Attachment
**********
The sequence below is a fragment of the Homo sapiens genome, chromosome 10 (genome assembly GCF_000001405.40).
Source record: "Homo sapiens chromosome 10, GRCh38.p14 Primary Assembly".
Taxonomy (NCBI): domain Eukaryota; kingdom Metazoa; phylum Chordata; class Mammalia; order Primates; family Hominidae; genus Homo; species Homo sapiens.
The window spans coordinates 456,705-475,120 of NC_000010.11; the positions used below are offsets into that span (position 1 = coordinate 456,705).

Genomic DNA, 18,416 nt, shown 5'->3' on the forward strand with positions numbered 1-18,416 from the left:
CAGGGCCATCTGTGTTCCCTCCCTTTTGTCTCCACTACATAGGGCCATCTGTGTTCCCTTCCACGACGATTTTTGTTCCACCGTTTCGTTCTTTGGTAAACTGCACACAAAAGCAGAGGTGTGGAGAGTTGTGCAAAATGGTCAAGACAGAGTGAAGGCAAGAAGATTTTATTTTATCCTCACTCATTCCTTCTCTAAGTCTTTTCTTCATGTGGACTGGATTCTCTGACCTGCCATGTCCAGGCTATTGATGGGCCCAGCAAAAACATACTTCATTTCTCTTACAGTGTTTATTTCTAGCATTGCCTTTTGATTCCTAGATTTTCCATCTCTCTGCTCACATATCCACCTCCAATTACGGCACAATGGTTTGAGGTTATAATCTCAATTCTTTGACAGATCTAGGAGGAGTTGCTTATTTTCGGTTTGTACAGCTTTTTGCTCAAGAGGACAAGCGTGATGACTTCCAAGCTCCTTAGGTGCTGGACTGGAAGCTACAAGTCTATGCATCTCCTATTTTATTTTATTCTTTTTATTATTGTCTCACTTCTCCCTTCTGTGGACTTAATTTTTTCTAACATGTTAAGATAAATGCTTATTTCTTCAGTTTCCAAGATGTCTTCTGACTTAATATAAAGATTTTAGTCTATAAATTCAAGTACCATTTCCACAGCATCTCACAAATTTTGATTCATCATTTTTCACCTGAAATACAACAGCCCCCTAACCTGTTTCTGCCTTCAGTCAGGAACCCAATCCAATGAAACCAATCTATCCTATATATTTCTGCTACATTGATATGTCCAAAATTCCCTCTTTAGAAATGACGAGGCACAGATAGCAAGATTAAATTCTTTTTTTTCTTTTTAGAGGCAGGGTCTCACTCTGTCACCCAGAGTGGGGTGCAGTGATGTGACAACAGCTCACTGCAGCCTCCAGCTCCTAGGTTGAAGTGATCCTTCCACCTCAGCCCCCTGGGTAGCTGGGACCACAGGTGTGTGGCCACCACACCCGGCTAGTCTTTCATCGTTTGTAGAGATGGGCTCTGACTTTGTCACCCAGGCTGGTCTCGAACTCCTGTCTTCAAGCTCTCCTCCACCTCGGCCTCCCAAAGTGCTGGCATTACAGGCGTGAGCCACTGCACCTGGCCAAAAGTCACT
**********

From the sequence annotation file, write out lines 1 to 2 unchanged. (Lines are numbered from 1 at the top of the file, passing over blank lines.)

The sequence below is a fragment of the Homo sapiens genome, chromosome 10 (genome assembly GCF_000001405.40).
Source record: "Homo sapiens chromosome 10, GRCh38.p14 Primary Assembly".